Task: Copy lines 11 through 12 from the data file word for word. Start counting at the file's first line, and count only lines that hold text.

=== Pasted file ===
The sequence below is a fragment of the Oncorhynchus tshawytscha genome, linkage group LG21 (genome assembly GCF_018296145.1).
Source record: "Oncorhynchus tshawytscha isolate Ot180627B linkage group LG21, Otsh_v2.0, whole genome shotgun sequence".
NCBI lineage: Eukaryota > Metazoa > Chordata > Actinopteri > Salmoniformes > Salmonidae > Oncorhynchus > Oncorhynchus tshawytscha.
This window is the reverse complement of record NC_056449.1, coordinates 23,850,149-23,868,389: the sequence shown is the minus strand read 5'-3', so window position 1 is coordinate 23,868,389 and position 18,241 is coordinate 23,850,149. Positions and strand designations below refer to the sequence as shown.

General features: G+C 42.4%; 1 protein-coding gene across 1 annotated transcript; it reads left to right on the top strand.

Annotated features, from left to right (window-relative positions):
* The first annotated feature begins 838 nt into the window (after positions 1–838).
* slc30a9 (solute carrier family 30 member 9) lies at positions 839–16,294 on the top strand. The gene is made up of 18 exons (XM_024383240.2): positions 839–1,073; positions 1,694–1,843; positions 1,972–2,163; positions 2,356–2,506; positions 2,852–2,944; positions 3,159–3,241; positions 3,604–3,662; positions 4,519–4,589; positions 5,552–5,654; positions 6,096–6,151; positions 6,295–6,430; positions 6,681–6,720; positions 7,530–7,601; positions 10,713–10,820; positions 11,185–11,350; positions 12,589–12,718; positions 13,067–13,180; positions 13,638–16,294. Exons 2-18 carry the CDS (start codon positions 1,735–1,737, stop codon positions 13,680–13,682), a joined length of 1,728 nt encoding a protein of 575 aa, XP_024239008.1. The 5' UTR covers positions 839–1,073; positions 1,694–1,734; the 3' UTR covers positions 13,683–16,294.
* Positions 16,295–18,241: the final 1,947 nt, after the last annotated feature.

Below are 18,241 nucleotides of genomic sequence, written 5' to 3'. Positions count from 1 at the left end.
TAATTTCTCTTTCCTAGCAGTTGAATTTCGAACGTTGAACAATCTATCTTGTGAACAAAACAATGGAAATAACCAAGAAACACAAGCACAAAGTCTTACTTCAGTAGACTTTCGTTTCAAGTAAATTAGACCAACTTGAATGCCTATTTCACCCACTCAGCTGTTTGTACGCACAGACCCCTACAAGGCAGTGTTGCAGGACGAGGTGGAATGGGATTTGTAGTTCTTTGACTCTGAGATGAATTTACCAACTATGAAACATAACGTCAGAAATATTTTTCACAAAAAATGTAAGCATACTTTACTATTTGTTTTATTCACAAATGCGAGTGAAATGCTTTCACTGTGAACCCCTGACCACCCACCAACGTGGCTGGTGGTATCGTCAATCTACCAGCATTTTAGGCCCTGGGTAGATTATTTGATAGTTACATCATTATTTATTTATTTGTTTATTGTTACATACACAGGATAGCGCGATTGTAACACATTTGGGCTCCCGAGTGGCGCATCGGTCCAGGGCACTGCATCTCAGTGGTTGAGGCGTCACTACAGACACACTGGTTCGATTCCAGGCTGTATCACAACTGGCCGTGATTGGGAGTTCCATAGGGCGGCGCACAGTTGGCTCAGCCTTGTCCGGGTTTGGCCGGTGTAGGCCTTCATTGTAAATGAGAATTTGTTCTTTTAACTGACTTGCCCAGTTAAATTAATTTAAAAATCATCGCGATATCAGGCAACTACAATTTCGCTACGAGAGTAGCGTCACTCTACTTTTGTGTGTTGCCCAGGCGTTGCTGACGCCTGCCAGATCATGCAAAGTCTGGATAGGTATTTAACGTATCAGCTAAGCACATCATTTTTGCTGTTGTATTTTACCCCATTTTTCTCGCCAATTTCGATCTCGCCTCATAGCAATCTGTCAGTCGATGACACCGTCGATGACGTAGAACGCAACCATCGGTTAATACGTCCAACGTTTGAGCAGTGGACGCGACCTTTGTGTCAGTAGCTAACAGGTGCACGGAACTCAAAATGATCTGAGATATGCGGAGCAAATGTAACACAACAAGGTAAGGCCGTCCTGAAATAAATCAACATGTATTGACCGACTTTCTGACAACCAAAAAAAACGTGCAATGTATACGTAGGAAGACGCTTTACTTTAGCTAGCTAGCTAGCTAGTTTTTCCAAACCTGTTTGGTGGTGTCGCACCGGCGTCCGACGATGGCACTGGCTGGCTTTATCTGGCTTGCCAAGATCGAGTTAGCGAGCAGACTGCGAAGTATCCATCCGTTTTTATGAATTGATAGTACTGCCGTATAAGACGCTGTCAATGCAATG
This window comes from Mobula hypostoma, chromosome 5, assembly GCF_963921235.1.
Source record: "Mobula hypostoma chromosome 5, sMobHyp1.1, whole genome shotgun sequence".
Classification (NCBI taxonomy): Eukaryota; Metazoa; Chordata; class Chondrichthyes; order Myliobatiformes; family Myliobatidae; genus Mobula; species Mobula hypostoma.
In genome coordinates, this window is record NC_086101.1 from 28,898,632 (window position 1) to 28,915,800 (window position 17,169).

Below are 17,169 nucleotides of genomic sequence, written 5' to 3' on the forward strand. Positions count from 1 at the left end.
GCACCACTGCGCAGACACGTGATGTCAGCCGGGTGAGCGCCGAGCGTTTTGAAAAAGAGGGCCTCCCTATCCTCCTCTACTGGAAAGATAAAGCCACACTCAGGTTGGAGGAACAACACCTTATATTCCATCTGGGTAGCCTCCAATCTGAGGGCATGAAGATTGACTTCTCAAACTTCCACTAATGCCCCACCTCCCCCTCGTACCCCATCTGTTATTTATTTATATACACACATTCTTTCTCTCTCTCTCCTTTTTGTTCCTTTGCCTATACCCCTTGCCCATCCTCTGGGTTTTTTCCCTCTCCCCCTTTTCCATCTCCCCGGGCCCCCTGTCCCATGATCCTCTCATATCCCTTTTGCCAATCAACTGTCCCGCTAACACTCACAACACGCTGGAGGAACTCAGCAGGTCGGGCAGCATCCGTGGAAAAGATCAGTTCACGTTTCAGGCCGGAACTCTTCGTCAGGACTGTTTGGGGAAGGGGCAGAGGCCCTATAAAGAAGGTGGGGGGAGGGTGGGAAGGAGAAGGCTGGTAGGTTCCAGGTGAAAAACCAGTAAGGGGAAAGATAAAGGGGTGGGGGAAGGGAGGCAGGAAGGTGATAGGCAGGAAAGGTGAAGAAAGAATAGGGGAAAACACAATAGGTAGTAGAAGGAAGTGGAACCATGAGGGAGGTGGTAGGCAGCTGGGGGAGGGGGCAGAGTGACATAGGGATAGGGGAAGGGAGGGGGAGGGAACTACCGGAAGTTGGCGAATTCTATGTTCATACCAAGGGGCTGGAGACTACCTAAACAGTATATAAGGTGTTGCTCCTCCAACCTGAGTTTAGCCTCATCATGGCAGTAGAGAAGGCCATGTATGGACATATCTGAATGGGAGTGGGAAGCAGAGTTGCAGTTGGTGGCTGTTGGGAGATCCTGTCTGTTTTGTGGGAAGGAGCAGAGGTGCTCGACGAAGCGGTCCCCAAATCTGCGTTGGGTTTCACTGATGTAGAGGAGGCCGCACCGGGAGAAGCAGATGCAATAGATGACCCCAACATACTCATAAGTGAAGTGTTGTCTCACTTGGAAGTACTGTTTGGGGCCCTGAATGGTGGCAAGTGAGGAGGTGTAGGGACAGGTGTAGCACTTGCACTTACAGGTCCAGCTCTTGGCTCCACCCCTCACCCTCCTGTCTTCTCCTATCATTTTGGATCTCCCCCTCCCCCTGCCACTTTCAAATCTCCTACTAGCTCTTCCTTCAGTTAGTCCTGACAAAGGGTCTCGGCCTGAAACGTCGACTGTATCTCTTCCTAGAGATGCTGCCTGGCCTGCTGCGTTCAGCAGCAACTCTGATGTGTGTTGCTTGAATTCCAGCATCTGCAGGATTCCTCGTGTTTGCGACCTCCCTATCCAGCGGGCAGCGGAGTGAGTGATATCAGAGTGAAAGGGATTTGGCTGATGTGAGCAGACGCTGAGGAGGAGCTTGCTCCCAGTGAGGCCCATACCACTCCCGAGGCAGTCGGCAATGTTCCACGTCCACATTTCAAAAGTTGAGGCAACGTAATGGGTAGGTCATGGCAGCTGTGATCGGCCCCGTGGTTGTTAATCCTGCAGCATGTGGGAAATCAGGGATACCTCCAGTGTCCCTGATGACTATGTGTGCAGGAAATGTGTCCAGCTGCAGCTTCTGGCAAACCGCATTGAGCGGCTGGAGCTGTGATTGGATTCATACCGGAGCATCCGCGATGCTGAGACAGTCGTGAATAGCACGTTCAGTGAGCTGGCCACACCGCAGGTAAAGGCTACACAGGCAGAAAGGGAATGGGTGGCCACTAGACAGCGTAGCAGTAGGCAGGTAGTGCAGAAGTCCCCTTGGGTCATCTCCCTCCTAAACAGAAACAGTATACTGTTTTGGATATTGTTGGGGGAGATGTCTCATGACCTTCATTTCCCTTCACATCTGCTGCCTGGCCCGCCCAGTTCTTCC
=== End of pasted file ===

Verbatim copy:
TAATTTCTCTTTCCTAGCAGTTGAATTTCGAACGTTGAACAATCTATCTTGTGAACAAAACAATGGAAATAACCAAGAAACACAAGCACAAAGTCTTACTTCAGTAGACTTTCGTTTCAAGTAAATTAGACCAACTTGAATGCCTATTTCACCCACTCAGCTGTTTGTACGCACAGACCCCTACAAGGCAGTGTTGCAGGACGAGGTGGAATGGGATTTGTAGTTCTTTGACTCTGAGATGAATTTACCAACTATGAAACATAACGTCAGAAATATTTTTCACAAAAAATGTAAGCATACTTTACTATTTGTTTTATTCACAAATGCGAGTGAAATGCTTTCACTGTGAACCCCTGACCACCCACCAACGTGGCTGGTGGTATCGTCAATCTACCAGCATTTTAGGCCCTGGGTAGATTATTTGATAGTTACATCATTATTTATTTATTTGTTTATTGTTACATACACAGGATAGCGCGATTGTAACACATTTGGGCTCCCGAGTGGCGCATCGGTCCAGGGCACTGCATCTCAGTGGTTGAGGCGTCACTACAGACACACTGGTTCGATTCCAGGCTGTATCACAACTGGCCGTGATTGGGAGTTCCATAGGGCGGCGCACAGTTGGCTCAGCCTTGTCCGGGTTTGGCCGGTGTAGGCCTTCATTGTAAATGAGAATTTGTTCTTTTAACTGACTTGCCCAGTTAAATTAATTTAAAAATCATCGCGATATCAGGCAACTACAATTTCGCTACGAGAGTAGCGTCACTCTACTTTTGTGTGTTGCCCAGGCGTTGCTGACGCCTGCCAGATCATGCAAAGTCTGGATAGGTATTTAACGTATCAGCTAAGCACATCATTTTTGCTGTTGTATTTTACCCCATTTTTCTCGCCAATTTCGATCTCGCCTCATAGCAATCTGTCAGTCGATGACACCGTCGATGACGTAGAACGCAACCATCGGTTAATACGTCCAACGTTTGAGCAGTGGACGCGACCTTTGTGTCAGTAGCTAACAGGTGCACGGAACTCAAAATGATCTGAGATATGCGGAGCAAATGTAACACAACAAGGTAAGGCCGTCCTGAAATAAATCAACATGTATTGACCGACTTTCTGACAACCAAAAAAAACGTGCAATGTATACGTAGGAAGACGCTTTACTTTAGCTAGCTAGCTAGCTAGTTTTTCCAAACCTGTTTGGTGGTGTCGCACCGGCGTCCGACGATGGCACTGGCTGGCTTTATCTGGCTTGCCAAGATCGAGTTAGCGAGCAGACTGCGAAGTATCCATCCGTTTTTATGAATTGATAGTACTGCCGTATAAGACGCTGTCAATGCAATG
This window comes from Mobula hypostoma, chromosome 5, assembly GCF_963921235.1.